Ari Karen

Ari Karen


Ari Karen, an attorney at Offit Kurman, has counseled several mortgage banks and financial services firms on the development and implementation of policies and procedures related to allowing institutions to remain compliant with wage hour laws. He counsels clients in proactive and practical means of compliance with technical wage-hour laws and other labor and employment regulations. His litigation expertise includes unfair competition, fiduciary breach, partnership disputes, worker misclassification and minimum wage and overtime claims in all state and federal trial and appellate courts. He has spoken at several industry conferences.

All Ari Karen's Stories
Lenders that sell both forward and reverse mortgages must carefully consider how their products are offered to older borrowers to avoid confusion that could lead to accusations of financial abuse.
As the war for talent heats up and lenders face tougher decisions in recruiting and hiring loan officers, the need to deploy certain tactics might seem appealing, but will ultimately create more problems than they are worth.
No-action letters from the Consumer Financial Protection Bureau can be an essential tool for lenders in striving to the mortgage process more consumer-friendly through inventive products and service but lenders must seek them out.
Appellate courts are officially playing pingpong with underwriters' employment status, leaving lenders to decide whether or not they qualify as employees exempt from minimum wage and overtime pay and open to regulatory scrutiny.
Compliance experts have long disagreed about how much, if any, discretion loan officers have in pricing loans to consumers. But a recent auto lending case should bring that debate to a close.
Lenders can mitigate fair lending violations through employing technology and tools that shed light specifically on their blind spots, one major area of focus recently solidified by the Consumer Financial Protection Bureau.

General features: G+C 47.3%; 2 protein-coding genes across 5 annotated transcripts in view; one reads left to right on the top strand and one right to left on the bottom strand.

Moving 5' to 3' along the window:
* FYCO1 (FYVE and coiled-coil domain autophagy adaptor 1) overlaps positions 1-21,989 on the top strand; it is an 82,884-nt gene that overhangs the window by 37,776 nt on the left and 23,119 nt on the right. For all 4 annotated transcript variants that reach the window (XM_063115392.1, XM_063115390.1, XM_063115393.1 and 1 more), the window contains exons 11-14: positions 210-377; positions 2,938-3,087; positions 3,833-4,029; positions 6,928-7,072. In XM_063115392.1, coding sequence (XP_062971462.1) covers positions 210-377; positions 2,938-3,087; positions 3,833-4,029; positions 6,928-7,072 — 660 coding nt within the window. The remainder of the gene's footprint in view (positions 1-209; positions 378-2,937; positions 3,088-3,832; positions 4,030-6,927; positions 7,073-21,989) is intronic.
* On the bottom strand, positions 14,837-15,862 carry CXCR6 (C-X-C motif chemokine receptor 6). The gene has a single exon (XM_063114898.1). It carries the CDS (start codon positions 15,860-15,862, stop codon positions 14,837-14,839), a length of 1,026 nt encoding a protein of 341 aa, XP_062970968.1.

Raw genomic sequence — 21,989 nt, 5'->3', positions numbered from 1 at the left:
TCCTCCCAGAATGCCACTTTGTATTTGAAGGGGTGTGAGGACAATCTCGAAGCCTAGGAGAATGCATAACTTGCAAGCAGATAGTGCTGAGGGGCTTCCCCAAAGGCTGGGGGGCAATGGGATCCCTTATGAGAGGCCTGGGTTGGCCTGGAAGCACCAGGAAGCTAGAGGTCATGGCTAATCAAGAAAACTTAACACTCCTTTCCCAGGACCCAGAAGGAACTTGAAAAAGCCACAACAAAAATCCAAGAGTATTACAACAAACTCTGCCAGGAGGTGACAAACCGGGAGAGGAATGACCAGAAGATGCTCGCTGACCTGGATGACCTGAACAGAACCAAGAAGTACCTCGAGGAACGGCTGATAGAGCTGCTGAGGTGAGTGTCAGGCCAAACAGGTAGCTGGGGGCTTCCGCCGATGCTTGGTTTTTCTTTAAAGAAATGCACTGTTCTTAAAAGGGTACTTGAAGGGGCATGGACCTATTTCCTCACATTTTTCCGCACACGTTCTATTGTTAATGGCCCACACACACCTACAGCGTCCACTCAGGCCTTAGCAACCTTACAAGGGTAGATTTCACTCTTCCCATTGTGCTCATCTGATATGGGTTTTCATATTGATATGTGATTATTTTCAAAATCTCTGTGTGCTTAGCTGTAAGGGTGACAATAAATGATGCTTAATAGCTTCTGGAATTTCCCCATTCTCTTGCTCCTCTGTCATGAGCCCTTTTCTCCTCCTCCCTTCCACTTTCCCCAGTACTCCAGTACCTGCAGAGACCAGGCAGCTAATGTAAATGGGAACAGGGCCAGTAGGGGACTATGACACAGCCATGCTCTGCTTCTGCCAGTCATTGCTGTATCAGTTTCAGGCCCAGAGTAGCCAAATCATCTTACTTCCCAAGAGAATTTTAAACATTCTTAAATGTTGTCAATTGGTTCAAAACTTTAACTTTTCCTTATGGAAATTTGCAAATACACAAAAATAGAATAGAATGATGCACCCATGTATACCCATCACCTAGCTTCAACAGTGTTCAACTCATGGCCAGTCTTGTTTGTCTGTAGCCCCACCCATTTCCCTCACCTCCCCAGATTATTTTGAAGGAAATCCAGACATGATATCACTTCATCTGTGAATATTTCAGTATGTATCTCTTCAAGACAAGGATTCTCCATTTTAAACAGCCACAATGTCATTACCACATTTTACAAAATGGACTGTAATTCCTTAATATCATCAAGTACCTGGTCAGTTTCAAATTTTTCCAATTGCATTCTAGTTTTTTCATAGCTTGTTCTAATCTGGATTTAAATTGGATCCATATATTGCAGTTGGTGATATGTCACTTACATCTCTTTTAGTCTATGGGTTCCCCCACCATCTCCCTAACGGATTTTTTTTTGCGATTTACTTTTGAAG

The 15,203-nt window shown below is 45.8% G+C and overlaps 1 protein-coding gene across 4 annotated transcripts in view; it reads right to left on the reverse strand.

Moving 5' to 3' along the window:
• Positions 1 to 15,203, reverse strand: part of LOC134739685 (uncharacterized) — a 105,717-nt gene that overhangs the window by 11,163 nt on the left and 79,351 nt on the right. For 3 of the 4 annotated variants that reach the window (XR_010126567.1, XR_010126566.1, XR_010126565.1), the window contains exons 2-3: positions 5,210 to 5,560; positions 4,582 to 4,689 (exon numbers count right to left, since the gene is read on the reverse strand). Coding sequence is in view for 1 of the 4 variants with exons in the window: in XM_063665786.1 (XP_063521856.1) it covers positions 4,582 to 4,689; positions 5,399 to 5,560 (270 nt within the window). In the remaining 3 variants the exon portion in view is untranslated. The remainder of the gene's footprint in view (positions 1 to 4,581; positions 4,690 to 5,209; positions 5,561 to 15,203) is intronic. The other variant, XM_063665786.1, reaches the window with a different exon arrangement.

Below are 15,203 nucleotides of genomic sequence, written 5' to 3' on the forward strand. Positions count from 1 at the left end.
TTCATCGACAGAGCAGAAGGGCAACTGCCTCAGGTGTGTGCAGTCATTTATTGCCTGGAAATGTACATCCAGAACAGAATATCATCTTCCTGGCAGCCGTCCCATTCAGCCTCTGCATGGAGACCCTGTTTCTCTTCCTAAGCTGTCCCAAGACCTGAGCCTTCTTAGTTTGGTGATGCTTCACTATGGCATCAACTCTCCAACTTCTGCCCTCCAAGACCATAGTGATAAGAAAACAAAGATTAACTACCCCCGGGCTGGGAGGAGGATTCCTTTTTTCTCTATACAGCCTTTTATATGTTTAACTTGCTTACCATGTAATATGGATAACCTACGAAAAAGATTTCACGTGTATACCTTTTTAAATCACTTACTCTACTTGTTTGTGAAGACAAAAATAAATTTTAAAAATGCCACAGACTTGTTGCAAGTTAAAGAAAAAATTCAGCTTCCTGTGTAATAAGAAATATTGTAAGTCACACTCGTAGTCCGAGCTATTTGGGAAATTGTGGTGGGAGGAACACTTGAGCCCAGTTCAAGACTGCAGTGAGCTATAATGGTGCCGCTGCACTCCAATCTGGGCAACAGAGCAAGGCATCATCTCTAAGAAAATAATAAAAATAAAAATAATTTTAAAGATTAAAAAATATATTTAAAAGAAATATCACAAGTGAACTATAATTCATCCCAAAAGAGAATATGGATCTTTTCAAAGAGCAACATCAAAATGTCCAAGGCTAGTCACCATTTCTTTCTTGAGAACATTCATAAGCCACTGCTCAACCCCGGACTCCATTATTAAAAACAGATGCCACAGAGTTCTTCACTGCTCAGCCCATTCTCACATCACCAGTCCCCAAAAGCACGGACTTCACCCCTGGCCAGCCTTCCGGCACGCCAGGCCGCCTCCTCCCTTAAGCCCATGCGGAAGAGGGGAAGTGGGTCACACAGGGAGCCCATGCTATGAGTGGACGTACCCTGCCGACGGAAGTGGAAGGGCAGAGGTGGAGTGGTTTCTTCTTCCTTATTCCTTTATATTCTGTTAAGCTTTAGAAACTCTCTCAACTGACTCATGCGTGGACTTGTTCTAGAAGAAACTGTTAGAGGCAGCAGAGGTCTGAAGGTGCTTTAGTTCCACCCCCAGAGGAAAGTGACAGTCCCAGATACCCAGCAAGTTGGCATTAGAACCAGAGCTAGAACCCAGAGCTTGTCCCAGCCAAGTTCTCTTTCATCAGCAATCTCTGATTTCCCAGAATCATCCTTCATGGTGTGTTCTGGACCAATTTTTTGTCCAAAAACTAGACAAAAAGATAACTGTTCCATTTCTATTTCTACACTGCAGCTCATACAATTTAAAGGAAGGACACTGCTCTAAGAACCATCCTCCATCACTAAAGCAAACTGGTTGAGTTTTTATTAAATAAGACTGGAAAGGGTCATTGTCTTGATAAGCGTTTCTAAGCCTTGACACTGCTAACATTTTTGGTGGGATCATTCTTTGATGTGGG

Recent Consumer Financial Protection Bureau enforcement actions against lead generation companies emphasize the breadth of lenders' responsibility for the third parties they expose borrower clients to.
While marketing services agreements dominated the conversation around compliance in the latter half of 2015, loan officer compensation will be under more scrutiny during 2016.
A recent CFPB action against a payday lender demonstrates why lenders across industries must disclose both the best and worst case repayment scenarios to consumers.
A key element to the final qualified mortgage rule is supposed to deliver QM protection to otherwise unqualified loans, opening up smaller lenders to make more loans. Here's why that's not going to work.
Combined with the disparate impact theory, recently recognized by the U.S. Supreme Court under the Fair Housing Act, the HMDA rule further compounds legal risks and business challenges to lenders.
As the mortgage industry awaits clear direction on marketing service agreements, recent guidance from the Consumer Financial Protection Bureau clarifies only how little the agency likes them.
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